The Truth About Trauma


Not since 9/11 has the mere mention of numbers signified such a collective experience of trauma in our culture. The last year has been hard for every person I know, and we’re all still trying to recover. And while people are hurting, our culture still pushes us to produce and prosper without considering how that pressure impacts our wellness.

It’s no secret that the events of 2020 did a number on our collective mental health, but I think we’re forgetting to treat each other that way.

Everyone is on edge, and it’s not a temporary mood that will magically disappear when COVID is in the rearview mirror. It’s trauma.

How can we effectively love our neighbors if we don’t first try to understand what they’re going through? How can we be effective leaders if we don’t have empathy for our team members? Before creating a plan for your church to move forward, let’s understand where you’ve been, and what’s happening for people right now.

At BE Consulting, we believe that understanding trauma is a crucial step in caring for folks who have experienced it. We define trauma as any experience that overwhelms our ability to cope. To say the last year has been overwhelming for folks in your church is an understatement.

  • People have lost their jobs, their marriages, loved ones, and their sense of normalcy. They’ve lost their community, or even their identity.

  • Political upheaval, racial trauma, and isolation have taken a major toll on people, not to mention the stress of parents suddenly becoming homeschool teachers and daycare workers on top of their usual jobs.

  • Employers may expect more from their employees if they’ve had to downsize, but are finding folks less productive than before.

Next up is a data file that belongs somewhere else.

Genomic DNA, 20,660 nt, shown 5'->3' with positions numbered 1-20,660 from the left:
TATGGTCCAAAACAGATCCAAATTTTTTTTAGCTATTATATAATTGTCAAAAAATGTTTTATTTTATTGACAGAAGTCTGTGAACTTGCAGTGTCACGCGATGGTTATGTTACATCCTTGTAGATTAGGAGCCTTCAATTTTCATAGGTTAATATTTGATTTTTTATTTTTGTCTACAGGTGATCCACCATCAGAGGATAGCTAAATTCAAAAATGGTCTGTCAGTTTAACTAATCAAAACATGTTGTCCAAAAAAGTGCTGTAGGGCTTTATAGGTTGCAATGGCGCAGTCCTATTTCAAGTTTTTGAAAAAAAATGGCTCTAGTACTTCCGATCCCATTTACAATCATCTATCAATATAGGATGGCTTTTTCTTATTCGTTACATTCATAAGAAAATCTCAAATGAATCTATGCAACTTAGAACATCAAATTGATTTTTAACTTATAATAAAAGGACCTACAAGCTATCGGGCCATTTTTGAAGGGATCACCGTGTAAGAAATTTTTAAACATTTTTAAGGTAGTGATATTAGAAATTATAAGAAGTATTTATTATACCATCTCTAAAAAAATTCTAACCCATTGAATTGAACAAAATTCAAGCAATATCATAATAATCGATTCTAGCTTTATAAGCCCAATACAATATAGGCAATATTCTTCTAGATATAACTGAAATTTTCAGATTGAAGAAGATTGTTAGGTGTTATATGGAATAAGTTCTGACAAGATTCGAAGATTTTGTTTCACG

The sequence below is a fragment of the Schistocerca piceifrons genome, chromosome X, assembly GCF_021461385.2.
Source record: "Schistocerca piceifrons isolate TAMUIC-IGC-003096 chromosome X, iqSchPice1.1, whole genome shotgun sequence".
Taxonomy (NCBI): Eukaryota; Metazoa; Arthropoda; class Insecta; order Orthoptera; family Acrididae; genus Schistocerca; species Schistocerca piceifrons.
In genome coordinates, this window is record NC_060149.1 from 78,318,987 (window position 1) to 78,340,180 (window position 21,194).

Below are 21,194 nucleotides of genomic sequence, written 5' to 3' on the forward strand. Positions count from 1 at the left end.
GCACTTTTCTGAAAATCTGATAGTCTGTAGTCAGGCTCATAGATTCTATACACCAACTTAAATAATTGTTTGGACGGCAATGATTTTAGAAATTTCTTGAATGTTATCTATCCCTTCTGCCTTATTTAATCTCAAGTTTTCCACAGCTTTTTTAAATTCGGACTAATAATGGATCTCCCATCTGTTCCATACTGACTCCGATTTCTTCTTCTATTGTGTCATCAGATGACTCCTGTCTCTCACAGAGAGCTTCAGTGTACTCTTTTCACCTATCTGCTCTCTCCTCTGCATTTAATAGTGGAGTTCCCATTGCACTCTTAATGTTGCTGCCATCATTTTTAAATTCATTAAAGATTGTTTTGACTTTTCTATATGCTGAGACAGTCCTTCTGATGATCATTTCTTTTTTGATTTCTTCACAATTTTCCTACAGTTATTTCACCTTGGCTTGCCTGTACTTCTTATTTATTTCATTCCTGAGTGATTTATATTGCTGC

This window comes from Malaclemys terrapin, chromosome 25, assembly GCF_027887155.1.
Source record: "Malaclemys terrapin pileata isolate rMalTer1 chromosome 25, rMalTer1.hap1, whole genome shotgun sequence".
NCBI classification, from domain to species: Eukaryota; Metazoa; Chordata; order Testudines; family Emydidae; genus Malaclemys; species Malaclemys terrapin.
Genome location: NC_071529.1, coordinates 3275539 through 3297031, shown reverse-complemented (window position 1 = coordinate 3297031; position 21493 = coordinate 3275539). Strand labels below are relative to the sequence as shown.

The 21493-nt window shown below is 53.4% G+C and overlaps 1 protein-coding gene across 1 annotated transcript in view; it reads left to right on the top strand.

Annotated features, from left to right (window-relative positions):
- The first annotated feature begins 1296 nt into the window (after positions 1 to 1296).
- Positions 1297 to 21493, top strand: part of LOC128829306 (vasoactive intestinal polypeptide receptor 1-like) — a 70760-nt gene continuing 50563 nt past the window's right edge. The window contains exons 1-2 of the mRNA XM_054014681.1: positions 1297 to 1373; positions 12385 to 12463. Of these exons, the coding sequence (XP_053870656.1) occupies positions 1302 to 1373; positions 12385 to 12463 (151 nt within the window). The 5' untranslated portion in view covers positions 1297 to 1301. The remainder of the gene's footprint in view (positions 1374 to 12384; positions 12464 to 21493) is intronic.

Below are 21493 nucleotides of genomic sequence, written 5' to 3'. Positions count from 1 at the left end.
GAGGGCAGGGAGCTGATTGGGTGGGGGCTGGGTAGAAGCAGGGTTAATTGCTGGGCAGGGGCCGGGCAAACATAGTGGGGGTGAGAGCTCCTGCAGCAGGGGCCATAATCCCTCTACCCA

• Churches are crying out for volunteers to pick up the slack in tasks that have been pushed to the back burner for a year, and finding fewer and fewer people willing or able to take them on.

  • Even people for whom these losses don’t apply have been impacted by the stress of lockdowns, social distancing, quarantining, and—in many cases—anxiety about their own health or the health of loved ones.

The truth about trauma is that it’s not an event, it’s an experience.

It’s not about what we’ve experienced, but how we’ve experienced it.

Trauma has 4 big symptom categories, which may shed some light on why folks are in a more fragile state these days:

1. “It’s too much.”

Hyperarousal and Hyperreactivity

Have you ever seen someone notice a tiny spider and react like they’re being chased by a rabid dog? Congratulations, you’ve witnessed hyperreactivity--or a reaction that’s way out of proportion to its stimulus.

How about when you’re in a haunted house and you’re walking slowly, breathing shallowly, looking around every corner, your body tense to prepare for the next scare? That’s totally normal in a haunted house, but what if you lived that way everywhere? That’s what psychologists call hyperarousal, or being on the lookout for some type of danger all the time.

The “It’s too much” symptoms are all about being too vigilant or too reactive. When people experience chronic stress or trauma, it overwhelms their brains and nervous systems. This response is helpful when we need to make a split-second decision, like when we really do need to run from a rabid dog, but when we experience trauma, it rewires the brain to set off the alarm even when there’s nothing wrong.

2. “I’m not enough.”

Negative thoughts and Negative Moods

Do you know anyone who’s been in a bad mood for the last 12 months? It’s not just because they’re grouchy. Bad moods are the result of negative thoughts, which really take hold in the brains of folks who’ve experienced trauma. Depressive symptoms can take the form of irritability, sadness, or thoughts of death that just won’t go away. People may be marinating in thoughts like: